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East Village Hawks Adopt Orphaned Brooklyn Fledgling That Fell From Nest

 Christo (right) bringing food for fledgling Flatbush (left) after adopting the baby.
Christo (right) bringing food for fledgling Flatbush (left) after adopting the baby.
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Steven Sonnenblick

EAST VILLAGE — A baby hawk who took a tumble from his Fort Greene nest weeks ago has a new lease on life after being taken in by an East Village hawk couple, officials said.

Tompkins Square Park hawk husband and wife Christo and Dora, named for the nearby Christodora building, were quick to take orphaned fledgling Flatbush under their wings after wildlife experts released him in the branches of a tree in the park last week, said a Parks Department ranger who oversaw the adoption.

The morning after Flatbush was dropped off at his new home last Wednesday, Christo heard him crying for food and swooped in to feed him, taking on the role of dad, said Urban Park Ranger Sgt. Rob Mastrianni of the city's Parks Department. The papa hawk has been bringing him rats and pigeons to fest on ever since.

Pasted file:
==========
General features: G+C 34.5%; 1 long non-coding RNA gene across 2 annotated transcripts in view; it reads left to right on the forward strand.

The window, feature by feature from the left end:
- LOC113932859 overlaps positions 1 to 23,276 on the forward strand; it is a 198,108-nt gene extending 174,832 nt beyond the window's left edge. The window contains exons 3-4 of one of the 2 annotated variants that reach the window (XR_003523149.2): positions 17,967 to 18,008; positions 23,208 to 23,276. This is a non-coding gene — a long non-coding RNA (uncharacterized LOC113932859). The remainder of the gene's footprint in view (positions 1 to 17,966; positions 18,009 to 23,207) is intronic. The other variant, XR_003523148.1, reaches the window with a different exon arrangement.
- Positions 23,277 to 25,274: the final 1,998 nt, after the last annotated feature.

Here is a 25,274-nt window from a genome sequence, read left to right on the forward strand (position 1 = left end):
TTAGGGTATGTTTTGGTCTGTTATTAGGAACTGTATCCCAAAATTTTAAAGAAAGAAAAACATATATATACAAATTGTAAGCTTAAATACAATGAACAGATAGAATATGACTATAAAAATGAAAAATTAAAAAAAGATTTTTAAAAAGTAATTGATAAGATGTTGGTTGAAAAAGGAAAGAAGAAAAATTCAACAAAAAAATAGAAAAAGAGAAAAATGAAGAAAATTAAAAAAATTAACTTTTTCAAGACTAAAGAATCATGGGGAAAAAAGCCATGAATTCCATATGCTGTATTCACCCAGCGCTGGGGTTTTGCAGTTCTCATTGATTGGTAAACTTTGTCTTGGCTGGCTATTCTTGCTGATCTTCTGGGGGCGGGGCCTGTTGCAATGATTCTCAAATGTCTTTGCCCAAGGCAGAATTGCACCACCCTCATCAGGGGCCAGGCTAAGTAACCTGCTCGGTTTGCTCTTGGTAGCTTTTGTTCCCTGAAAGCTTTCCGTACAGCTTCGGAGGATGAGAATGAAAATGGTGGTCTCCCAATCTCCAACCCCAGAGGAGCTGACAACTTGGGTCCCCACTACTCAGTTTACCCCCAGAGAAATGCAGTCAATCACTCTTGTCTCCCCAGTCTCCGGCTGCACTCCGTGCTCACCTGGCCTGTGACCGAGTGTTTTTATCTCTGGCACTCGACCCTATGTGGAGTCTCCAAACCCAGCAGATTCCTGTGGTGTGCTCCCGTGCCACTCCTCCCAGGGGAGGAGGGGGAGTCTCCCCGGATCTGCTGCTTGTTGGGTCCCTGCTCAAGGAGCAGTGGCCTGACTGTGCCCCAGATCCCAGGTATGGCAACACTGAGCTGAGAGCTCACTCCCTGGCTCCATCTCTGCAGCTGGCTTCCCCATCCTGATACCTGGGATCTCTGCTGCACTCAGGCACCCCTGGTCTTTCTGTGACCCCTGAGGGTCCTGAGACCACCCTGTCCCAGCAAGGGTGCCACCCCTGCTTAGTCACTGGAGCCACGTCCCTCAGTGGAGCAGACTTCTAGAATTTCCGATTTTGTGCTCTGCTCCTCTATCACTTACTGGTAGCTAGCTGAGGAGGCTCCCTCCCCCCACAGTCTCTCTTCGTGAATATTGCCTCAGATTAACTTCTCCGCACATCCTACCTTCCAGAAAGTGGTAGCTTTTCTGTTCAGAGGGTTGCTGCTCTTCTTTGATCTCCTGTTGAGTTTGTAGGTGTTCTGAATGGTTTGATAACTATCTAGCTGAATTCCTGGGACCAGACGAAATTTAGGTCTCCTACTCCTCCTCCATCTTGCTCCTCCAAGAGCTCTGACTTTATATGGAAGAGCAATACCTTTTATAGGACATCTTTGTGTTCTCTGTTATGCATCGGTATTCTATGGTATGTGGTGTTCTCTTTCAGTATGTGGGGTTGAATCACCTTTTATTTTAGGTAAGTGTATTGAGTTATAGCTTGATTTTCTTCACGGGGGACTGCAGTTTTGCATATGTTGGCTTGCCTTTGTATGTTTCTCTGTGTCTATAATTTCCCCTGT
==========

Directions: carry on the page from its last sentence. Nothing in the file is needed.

"It's their instinct to want to feed the young baby hawks, so he took it in," Mastrianni explaned. "He perched next to it that morning and then he has been feeding it every day along with his mate and his other fledgling."

Flatbush, named for his birthplace at a Long Island University sports field on Flatbush Avenue, fell from his nest at 5 weeks old and was taken in by wildlife rescuer Bobby Horvath, who runs Wildlife In Need of Rescue and Rehabilitation (WINORR), Mastrianni noted. 

On June 14, the Parks Department's Urban Wildlife Unit took the fledgling to the East Village parks in hopes that Christo and Dora, who are currently raising a daughter of their own, would take him in, EV Grieve first reported.

"This family only had one [baby] this year. They usually have three, and they welcomed him," Mastrianni said. "He's part of the family."

Flatbush was released into Tompkins Square Park last Wednesday. (Courtesy of the Parks Department)

Hawks mate for life and are very dedicated to their families, the park ranger said. Like other hawk couples, Christo and Dora take turns building their nests and feeding their young so each of them can take breaks from their grueling parenting schedules, he explained.

Since the adoption, Christo and Flatbush have been partaking in some father-son bonding, Mastrianni added. The dad has been teaching his new son how to fly by enticing him with dead rats in an adjacent tree.

On Saturday, Flatbush took flight for the first time, though he's still a little clumsy as he learns to use his wings, the park ranger said.

But he's well on his way to soaring with his adoptive parents.

"He's getting really good — made big progress in a week, that's for sure," Mastrianni said.